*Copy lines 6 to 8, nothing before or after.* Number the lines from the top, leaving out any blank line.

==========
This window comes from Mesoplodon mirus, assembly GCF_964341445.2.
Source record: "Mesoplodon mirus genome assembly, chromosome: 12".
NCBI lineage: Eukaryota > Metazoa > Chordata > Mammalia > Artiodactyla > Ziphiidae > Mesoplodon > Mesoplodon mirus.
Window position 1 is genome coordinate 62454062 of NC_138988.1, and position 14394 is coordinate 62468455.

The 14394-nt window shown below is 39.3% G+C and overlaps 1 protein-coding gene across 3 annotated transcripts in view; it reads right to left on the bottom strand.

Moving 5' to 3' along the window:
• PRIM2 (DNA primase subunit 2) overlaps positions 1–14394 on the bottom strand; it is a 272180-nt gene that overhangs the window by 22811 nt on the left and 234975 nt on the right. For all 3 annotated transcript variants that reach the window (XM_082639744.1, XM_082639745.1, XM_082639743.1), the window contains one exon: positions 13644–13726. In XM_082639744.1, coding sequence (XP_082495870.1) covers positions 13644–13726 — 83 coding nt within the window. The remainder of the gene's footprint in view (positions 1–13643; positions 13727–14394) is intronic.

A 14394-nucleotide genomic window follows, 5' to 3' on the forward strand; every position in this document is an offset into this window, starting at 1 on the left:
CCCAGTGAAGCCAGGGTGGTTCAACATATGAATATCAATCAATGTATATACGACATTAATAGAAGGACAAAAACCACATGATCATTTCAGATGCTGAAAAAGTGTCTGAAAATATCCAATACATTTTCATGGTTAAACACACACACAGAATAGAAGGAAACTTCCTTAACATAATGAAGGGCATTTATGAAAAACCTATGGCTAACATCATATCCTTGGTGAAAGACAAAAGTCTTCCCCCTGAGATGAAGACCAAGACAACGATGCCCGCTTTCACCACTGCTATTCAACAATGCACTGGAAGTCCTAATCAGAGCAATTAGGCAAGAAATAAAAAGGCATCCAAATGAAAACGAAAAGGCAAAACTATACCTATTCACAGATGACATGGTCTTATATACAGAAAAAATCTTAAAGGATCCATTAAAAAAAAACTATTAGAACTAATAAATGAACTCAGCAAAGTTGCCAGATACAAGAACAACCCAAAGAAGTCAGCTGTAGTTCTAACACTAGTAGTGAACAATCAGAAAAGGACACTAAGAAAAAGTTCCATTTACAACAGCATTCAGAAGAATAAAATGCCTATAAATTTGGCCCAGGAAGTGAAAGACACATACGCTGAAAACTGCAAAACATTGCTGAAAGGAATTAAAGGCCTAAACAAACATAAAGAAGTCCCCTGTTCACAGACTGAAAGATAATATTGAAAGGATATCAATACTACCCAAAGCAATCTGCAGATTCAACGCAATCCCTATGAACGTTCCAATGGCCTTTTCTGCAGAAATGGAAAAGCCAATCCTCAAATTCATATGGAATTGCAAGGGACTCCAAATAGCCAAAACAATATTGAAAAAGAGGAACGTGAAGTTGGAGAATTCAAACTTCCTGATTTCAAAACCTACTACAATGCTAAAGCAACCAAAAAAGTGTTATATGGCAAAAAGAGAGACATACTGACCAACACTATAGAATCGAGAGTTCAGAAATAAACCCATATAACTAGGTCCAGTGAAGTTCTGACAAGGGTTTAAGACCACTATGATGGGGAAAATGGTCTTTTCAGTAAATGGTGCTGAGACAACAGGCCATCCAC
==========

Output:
Moving 5' to 3' along the window:
• PRIM2 (DNA primase subunit 2) overlaps positions 1–14394 on the bottom strand; it is a 272180-nt gene that overhangs the window by 22811 nt on the left and 234975 nt on the right. For all 3 annotated transcript variants that reach the window (XM_082639744.1, XM_082639745.1, XM_082639743.1), the window contains one exon: positions 13644–13726. In XM_082639744.1, coding sequence (XP_082495870.1) covers positions 13644–13726 — 83 coding nt within the window. The remainder of the gene's footprint in view (positions 1–13643; positions 13727–14394) is intronic.

A 14394-nucleotide genomic window follows, 5' to 3' on the forward strand; every position in this document is an offset into this window, starting at 1 on the left: